13. Di Lorenzo L, De Pergola G, Zocchetti C, L’Abbate N, Basso A, Pannacciulli N, Cignarelli M, Giorgino R, Soleo L. Effect of shift work on body mass index: results of a study performed in 319 glucose-tolerant men working in a Southern Italian industry. Int J Obes Relat Metab Disord. 2003;27:1353–8.

    Article  PubMed  Google Scholar 

  14. Karlsson BH, Knutsson AK, Lindahl BO, Alfredsson LS. Metabolic disturbances in male workers with rotating three-shift work. Results of the WOLF study. Int Arch Occup Environ Health. 2003;76:424–30.

    Article  PubMed  Google Scholar 

  15. Kim SW, Jang EC, Kwon SC, Han W, Kang MS, Nam YH, Lee YJ. Night shift work and inflammatory markers in male workers aged 20–39 in a display manufacturing company. Ann Occup Environ Med. 2016;28:48.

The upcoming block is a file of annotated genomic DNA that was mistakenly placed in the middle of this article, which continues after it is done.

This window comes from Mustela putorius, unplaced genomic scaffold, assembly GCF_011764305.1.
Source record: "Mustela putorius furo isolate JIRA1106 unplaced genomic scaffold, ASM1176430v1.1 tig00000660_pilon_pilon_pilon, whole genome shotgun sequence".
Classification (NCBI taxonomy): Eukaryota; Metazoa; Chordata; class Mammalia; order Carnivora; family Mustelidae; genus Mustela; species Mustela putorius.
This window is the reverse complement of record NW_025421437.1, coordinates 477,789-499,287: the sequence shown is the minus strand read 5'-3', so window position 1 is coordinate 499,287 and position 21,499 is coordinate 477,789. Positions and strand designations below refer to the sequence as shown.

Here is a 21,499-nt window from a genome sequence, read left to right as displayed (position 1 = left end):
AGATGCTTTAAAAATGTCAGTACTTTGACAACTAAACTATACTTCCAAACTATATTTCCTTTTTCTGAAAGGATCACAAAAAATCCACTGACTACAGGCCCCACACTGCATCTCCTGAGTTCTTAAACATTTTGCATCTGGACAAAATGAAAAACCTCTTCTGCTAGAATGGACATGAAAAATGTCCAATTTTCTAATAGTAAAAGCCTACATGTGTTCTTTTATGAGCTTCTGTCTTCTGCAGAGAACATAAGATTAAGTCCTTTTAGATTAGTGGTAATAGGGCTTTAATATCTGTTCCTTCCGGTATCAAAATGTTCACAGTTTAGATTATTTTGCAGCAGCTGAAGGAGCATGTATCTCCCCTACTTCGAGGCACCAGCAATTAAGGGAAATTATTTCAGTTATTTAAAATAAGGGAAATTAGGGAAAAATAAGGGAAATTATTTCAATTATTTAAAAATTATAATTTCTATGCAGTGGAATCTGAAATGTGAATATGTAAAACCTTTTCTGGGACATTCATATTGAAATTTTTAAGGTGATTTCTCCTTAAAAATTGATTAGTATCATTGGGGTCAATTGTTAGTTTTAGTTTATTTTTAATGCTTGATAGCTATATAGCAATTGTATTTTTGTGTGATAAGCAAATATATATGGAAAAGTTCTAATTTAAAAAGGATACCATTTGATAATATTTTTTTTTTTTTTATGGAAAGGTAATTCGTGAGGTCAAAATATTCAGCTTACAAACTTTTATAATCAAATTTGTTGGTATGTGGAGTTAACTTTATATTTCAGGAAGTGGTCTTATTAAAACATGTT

Article  PubMed  PubMed Central  Google Scholar 

  16. Saltiel AR, Olefsky JM. Inflammatory mechanisms linking obesity and metabolic disease. J Clin Invest. 2017;127:1–4.

    Article  PubMed  Google Scholar 

  17. Grundy SM, Cleeman JI, Daniels SR, Donato KA, Eckel RH, Franklin BA, Gordon DJ, Krauss RM, Savage PJ, Smith SC Jr, Spertus JA, Costa F, American Heart Association; National Heart, Lung, and Blood Institute. Diagnosis and management of the metabolic syndrome: an American heart association/national heart, lung, and blood institute scientific statement. Circulation. 2005;112:2735–52.

    Article  PubMed  Google Scholar 

  18. Chung FM, Yang YH, Shieh TY, Shin SJ, Tsai JC, Lee YJ. Effect of alcohol consumption on estimated glomerular filtration rate and creatinine clearance rate. Nephrol Dial Transplant. 2005;20:1610–6.

    Article  CAS  PubMed  Google Scholar